Getting Data In

Why is Splunk not automatically recognizing timestamp of my logs correctly and how do I fix this?

Sjaggie
New Member

Hi,

I have a folder with 21 logs, all different types, but with the exact same format. The event types are different per log file (info / warning / error / etc)

[01/Feb/2016 23:55:58] Failed IMAP login from 192.168.0.25, user jojo
[01/Feb/2016 09:41:34] SMTP server connection from 127.0.0.1 closed after 3 bad commands

Splunk nicely creates 21 different sourcetypes which is great for filtering. Unfortunately, Splunk is not able to identify the DATE correctly. It will assign old log entries from 2010 to some date in 2016. The time is right though. I've played around a lot with the manual sourcetype settings until I found out that I have to erase the data in Splunk first. Then finally the settings from props.conf are applied when importing the logs again.

When I tested this, I created just one sourcetype that was applied to all 21 logs, but this is not nice for filtering. I could manually add 21 logs with 21 different props, but I am wondering is there isn't an easier way to do this.

Can I not "help" the auto sourcetrype detection with the correct date format?

I do find it strange that Splunk is not able to detect such a fairly easy TIME_STAMP at the beginning of each line: [01/Feb/2016 23:55:58] I guess it is because of the [ and ] that screws up the REGEX engine.

Thanks,
Robbert

0 Karma
1 Solution

lguinn2
Legend

I agree, that's weird; I would have expected Splunk to find that timestamp easily. But no problem; this can be fixed, and you don't need to make everything just one sourcetype! In props.conf, you can specify either a host, source or sourcetype for the stanza. So, if all the files came from the same directory (let's assume /var/log/mydata that includes 21 different logs), you could do this

[source::/var/log/mydata/.*]
MAX_TIMESTAMP_LOOKAHEAD = 25
TIME_FORMAT=%d/%b/%Y %H:%M:%S

If it is any consolation, Splunk will always parse the timestamp faster when it is specified in props.conf, since it doesn't have to figure out which format to use.

View solution in original post

0 Karma

lguinn2
Legend

I agree, that's weird; I would have expected Splunk to find that timestamp easily. But no problem; this can be fixed, and you don't need to make everything just one sourcetype! In props.conf, you can specify either a host, source or sourcetype for the stanza. So, if all the files came from the same directory (let's assume /var/log/mydata that includes 21 different logs), you could do this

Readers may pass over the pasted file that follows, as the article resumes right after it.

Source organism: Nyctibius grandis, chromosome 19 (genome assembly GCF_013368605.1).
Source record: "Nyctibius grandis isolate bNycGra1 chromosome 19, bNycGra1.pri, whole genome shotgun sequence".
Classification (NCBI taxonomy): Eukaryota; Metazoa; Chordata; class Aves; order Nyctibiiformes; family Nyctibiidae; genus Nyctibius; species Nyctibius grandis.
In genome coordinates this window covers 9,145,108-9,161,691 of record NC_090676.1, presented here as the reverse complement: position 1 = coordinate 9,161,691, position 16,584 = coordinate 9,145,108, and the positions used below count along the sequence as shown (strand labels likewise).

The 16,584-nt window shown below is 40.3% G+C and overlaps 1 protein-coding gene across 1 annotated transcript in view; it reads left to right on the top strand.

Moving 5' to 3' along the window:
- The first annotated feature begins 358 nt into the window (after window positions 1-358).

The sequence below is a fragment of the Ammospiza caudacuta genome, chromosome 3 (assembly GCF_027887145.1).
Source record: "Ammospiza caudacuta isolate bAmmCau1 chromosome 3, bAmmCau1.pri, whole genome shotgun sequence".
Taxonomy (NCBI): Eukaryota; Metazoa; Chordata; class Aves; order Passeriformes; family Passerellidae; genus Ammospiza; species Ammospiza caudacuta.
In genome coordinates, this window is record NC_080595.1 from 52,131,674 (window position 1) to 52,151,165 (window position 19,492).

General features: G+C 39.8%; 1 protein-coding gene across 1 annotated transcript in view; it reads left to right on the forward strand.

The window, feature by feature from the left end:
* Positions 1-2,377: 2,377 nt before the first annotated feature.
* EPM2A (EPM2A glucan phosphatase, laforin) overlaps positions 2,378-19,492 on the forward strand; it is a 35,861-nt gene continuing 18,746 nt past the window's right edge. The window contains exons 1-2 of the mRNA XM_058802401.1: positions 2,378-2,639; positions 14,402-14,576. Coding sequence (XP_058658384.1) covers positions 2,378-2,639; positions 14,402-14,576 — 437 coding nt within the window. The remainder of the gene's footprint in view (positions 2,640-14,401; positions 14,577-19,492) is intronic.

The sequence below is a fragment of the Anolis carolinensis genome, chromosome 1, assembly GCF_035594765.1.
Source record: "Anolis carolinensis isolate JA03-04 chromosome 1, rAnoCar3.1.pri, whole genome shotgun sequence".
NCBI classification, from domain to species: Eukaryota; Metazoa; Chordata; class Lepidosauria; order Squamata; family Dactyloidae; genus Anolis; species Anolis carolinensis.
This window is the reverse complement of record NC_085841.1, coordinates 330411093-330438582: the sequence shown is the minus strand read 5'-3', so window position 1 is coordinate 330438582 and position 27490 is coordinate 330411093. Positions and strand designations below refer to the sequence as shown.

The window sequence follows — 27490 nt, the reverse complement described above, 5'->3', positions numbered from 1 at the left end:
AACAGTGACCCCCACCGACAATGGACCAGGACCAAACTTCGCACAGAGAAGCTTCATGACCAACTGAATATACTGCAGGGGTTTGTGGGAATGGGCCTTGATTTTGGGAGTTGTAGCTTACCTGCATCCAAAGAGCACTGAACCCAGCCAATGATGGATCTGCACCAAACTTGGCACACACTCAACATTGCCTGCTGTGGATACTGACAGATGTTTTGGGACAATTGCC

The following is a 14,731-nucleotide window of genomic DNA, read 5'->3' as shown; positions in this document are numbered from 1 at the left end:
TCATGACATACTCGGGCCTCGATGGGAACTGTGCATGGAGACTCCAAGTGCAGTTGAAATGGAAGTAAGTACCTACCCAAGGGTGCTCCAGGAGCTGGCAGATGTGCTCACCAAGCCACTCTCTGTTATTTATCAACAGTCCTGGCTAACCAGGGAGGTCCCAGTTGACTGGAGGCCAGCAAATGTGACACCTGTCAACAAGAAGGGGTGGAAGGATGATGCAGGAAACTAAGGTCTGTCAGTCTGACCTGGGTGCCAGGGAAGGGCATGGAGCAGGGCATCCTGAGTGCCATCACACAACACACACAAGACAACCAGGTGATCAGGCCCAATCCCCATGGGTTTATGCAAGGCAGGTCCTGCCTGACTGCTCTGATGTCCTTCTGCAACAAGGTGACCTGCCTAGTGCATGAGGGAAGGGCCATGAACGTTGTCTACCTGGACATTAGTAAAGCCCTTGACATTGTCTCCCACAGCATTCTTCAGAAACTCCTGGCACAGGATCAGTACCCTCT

[source::/var/log/mydata/.*]
MAX_TIMESTAMP_LOOKAHEAD = 25
TIME_FORMAT=%d/%b/%Y %H:%M:%S

If it is any consolation, Splunk will always parse the timestamp faster when it is specified in props.conf, since it doesn't have to figure out which format to use.

0 Karma

Sjaggie
New Member

Hi lguinn,

Thanks for your fast reply. It is good to hear that there is a work around and it sounds even better that this might even speed up the parsing. I'm perfectly happy working in this way. I've adjusted your example of props.conf to my needs. Unfortunately it is not working.

[source::/opt/mailserver/logs/.*]
MAX_TIMESTAMP_LOOKAHEAD = 25
TIME_FORMAT = %d/%b/%Y %H:%M:%S

When I add the logs, after doing a clean eventdata, the dates are still missed by Splunk. The time is correct. Am I missing something here?

Is there a quicker way to force Splunk to reread the logfiles after making a change in the sourcetype or props.conf? Removing the data entry, shutting down Splunk, clean eventdata and restarting Splunk again is not a very desirable way. Specially when I actually do have valid data in Splunk from another logs.

0 Karma

lguinn2
Legend

The best practice is to use a test index when adding a new input. For example, create an index named "test" and then put index=test in inputs.conf. Then you can do splunk clean eventdata -index test and only the test data will be removed. Once the input works properly, then you simply change or remove the index=test line in the inputs.conf

To get Splunk to re-read a particular file, you can use btprobe. Here is a link to the docs and an example:

$SPLUNK_HOME/bin/btprobe -d /opt/splunk/var/lib/splunk/fishbucket/splunk_private_db --file /var/log/inputfile --reset

Finally, if you want Splunk to rescan your props.conf file without restarting Splunk, login to the Splunk GUI and then enter the following URI in the web browser:

http://yoursplunkserver:8000/en-us/debug/refresh

Note that the first part of the URI refers to your Splunk server and the port number that you use to access the GUI.

0 Karma

Sjaggie
New Member

Thanks so much lguinn!

I managed to sort it out with your help and tips. I found out I was editing the wrong config file.

I was making changes to $SPLUNK/etc/apps/search/local/props.confinstead of $SPLUNK/etc/system/local/props.conf.

I got here a lot quicker not having to clean and restart Splunk all the time.

0 Karma
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